Kiyozimu-dera
Young girls in kimonos in the backdrop of Kiyomizu-dera

The path up the hill leading to the temple was lined up with ice-cream parlours, souvenir shops and food carts that created a foot traffic jam! Everything looked so quaint in spite of being shoved and pushed around by tourists and locals alike.

Kiyomizu-dera
Curio shop on the way to Kiyomizu-dera

Besides cherry blossoms, Japan is also famous for its manga – graphic novels in typical Japanese style spanning a wide range of genres including action, romance, adventure, horror, mystery and suspense, sports, fantasy, sci-fi, drama, historical, and even erotica – which originated in the country. Interestingly, manga has been discovered in Japanese scrolls dating back to the 12th and 13th centuries! And, Kyoto’s International Manga Museum is well known in the manga fandom. Realizing that a visit to Kyoto would be incomplete without exploring the manga museum, we took the bus from Gojozaka stop (near Kiyomizu-dera) to Karasuma Oike. The museum was located about 200m from the bus stop.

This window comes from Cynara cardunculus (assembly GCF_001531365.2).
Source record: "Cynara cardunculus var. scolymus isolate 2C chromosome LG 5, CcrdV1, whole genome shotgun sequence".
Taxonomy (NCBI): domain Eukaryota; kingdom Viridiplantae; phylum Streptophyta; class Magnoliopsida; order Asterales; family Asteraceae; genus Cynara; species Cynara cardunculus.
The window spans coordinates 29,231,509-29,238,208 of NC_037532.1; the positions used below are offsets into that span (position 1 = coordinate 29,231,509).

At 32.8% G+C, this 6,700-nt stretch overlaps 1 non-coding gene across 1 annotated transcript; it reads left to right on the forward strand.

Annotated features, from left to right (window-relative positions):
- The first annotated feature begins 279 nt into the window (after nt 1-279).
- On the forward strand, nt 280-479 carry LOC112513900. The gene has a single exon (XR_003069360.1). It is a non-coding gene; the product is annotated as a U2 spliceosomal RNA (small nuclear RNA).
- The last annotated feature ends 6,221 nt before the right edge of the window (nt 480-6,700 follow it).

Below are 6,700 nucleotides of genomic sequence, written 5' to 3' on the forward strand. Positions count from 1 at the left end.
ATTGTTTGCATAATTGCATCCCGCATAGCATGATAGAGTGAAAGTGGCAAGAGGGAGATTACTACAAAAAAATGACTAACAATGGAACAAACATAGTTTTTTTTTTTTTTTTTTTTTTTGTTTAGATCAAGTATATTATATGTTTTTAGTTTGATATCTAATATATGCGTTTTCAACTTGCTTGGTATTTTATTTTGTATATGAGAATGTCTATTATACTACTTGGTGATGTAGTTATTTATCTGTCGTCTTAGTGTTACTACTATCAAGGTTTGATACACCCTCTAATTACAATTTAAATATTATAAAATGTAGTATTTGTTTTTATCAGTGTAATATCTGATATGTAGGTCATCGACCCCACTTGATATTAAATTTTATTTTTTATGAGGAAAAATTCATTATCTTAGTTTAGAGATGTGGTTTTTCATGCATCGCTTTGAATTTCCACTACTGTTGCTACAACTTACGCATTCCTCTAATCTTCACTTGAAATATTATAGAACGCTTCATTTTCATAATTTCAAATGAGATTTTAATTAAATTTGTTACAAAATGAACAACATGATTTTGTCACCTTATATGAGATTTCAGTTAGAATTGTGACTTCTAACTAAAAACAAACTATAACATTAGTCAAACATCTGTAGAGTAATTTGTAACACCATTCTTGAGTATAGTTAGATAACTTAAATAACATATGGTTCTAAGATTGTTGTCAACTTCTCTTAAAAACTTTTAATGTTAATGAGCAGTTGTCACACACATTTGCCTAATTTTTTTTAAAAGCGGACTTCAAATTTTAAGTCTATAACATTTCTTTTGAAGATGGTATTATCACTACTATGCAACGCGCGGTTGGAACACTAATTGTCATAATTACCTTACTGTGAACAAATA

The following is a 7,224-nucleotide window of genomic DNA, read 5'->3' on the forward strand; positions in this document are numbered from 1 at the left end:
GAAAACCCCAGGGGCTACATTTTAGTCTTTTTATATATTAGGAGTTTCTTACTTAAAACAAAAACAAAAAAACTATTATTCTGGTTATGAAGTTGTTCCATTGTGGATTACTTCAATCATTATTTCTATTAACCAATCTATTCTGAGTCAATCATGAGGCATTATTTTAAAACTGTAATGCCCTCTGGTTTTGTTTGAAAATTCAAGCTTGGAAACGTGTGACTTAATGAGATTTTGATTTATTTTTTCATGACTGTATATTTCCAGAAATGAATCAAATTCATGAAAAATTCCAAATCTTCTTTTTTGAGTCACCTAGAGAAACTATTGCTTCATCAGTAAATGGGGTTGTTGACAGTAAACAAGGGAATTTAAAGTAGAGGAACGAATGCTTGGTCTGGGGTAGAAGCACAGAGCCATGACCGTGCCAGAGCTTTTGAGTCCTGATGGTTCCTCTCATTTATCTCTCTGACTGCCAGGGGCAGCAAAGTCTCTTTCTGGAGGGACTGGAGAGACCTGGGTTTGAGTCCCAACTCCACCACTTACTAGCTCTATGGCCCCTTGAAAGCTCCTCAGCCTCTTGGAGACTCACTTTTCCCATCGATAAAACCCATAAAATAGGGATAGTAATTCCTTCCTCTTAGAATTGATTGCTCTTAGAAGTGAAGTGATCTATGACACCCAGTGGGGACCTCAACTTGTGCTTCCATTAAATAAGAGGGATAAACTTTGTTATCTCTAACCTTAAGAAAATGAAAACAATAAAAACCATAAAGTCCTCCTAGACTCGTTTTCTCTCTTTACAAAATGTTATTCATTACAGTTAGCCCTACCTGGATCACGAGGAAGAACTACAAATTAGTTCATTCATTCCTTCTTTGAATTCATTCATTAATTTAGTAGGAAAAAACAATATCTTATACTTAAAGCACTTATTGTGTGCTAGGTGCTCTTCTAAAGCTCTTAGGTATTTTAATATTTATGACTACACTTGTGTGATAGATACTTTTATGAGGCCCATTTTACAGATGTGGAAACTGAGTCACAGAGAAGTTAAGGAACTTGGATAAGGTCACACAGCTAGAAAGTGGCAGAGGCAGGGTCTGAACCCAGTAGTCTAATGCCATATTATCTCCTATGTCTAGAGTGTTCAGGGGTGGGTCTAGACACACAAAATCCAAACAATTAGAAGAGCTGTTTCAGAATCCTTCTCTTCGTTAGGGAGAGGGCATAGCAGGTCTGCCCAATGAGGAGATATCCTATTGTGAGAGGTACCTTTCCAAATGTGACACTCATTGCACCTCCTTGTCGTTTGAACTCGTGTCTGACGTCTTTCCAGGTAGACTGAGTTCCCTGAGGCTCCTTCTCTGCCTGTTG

The entry ticket was 900 yen and totally worth it! Rows and rows of manga for all ages, neatly arranged in chronological order starting from the 1970s, were staring back at us from room after room covering three floors. There were designated reading rooms to sit comfortably and enjoy the novels. The third floor housed volumes of research materials, magazines and books on ancient and modern manga. You can actually spend days exploring the various genres of manga from different periods. With the time we had, we could just walk around and browse through one or two manga.